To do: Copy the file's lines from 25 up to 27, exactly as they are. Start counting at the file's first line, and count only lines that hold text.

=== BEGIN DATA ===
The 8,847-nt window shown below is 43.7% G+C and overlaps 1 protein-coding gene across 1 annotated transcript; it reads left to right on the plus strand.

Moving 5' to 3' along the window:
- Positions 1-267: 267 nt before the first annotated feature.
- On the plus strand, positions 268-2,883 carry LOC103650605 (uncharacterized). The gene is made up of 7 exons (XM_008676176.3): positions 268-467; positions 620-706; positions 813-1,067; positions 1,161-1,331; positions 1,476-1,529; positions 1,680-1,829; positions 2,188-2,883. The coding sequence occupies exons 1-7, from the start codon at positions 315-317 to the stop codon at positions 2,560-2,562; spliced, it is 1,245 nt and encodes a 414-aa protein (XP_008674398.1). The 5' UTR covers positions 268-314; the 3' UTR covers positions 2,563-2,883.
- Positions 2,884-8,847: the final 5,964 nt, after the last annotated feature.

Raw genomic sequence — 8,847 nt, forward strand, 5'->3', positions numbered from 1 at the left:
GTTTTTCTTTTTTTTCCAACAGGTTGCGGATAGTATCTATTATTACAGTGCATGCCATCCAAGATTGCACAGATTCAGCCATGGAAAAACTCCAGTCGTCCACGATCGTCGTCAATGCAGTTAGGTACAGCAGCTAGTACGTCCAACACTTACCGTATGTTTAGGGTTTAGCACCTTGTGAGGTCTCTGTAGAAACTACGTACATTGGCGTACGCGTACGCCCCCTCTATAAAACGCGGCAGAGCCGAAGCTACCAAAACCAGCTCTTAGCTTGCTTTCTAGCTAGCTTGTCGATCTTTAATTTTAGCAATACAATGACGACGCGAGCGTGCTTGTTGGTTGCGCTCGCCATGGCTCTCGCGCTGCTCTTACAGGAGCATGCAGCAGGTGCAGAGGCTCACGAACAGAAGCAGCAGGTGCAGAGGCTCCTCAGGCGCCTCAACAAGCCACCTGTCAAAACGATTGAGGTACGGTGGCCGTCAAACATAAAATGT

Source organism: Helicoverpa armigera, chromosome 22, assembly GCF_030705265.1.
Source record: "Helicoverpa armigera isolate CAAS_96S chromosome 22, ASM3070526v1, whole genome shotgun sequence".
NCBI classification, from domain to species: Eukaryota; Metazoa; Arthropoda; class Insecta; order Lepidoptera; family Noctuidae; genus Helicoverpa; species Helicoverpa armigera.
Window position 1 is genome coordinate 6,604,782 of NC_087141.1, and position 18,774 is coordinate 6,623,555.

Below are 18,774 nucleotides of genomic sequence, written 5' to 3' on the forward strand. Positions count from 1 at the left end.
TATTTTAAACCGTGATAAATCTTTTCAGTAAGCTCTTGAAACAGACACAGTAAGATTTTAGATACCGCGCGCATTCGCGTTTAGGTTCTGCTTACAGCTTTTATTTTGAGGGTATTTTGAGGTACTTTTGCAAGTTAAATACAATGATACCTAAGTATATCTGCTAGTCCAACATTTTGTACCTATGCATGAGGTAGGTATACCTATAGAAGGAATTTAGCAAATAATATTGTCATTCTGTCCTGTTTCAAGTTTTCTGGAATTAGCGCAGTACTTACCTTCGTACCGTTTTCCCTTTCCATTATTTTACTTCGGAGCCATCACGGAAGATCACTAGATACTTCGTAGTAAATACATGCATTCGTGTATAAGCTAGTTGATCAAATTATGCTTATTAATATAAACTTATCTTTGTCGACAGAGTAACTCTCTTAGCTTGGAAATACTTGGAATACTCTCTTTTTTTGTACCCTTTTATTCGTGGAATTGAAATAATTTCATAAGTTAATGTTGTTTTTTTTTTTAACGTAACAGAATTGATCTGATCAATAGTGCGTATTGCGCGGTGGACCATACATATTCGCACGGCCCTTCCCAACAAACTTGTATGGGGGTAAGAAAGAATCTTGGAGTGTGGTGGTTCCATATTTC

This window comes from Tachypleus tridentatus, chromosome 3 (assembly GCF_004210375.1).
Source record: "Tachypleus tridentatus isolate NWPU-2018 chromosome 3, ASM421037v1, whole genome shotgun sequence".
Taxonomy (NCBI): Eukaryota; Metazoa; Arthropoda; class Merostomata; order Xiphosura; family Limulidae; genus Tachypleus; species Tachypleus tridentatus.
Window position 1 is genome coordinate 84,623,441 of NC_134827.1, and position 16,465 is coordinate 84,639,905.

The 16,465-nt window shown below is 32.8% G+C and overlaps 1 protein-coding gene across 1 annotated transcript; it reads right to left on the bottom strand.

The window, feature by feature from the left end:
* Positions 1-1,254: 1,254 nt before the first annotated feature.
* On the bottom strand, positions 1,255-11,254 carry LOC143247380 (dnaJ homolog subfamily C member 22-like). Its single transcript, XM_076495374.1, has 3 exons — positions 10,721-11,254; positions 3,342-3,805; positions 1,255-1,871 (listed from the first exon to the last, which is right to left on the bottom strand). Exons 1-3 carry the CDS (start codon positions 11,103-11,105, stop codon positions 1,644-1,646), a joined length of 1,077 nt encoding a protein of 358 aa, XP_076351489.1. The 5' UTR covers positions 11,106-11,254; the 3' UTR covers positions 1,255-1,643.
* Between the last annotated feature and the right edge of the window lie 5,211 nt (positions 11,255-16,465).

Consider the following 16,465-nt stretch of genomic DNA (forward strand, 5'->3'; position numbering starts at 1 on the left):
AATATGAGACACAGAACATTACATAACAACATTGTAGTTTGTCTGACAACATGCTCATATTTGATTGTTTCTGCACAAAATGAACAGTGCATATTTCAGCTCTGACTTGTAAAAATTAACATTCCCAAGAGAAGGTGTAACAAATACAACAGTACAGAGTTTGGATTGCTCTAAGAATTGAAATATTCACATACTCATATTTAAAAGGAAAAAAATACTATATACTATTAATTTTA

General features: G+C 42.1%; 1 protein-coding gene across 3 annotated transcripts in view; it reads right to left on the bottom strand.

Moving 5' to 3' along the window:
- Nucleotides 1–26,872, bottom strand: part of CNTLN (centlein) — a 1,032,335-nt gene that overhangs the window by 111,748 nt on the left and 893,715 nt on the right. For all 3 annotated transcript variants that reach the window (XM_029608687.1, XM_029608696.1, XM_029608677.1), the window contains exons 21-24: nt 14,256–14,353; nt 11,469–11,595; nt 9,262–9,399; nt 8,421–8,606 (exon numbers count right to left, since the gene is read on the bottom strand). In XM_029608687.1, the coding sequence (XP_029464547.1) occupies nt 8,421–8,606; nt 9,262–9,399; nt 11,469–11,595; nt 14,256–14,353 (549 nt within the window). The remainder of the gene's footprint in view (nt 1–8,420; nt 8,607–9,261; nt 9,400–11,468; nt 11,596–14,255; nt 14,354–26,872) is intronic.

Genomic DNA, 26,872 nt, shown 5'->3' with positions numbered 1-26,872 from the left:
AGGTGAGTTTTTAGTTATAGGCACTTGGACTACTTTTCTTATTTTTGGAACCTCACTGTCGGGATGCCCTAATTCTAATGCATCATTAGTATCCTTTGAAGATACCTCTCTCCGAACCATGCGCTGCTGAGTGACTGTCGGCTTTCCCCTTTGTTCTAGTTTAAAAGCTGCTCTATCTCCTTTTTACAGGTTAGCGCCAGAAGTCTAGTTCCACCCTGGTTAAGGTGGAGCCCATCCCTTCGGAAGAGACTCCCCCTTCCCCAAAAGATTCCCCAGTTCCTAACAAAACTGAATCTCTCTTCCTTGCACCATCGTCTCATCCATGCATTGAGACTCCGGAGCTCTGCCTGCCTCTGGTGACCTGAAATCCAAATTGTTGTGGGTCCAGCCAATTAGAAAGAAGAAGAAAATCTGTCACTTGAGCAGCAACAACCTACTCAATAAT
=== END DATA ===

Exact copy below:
General features: G+C 42.1%; 1 protein-coding gene across 3 annotated transcripts in view; it reads right to left on the bottom strand.

Moving 5' to 3' along the window:
- Nucleotides 1–26,872, bottom strand: part of CNTLN (centlein) — a 1,032,335-nt gene that overhangs the window by 111,748 nt on the left and 893,715 nt on the right. For all 3 annotated transcript variants that reach the window (XM_029608687.1, XM_029608696.1, XM_029608677.1), the window contains exons 21-24: nt 14,256–14,353; nt 11,469–11,595; nt 9,262–9,399; nt 8,421–8,606 (exon numbers count right to left, since the gene is read on the bottom strand). In XM_029608687.1, the coding sequence (XP_029464547.1) occupies nt 8,421–8,606; nt 9,262–9,399; nt 11,469–11,595; nt 14,256–14,353 (549 nt within the window). The remainder of the gene's footprint in view (nt 1–8,420; nt 8,607–9,261; nt 9,400–11,468; nt 11,596–14,255; nt 14,354–26,872) is intronic.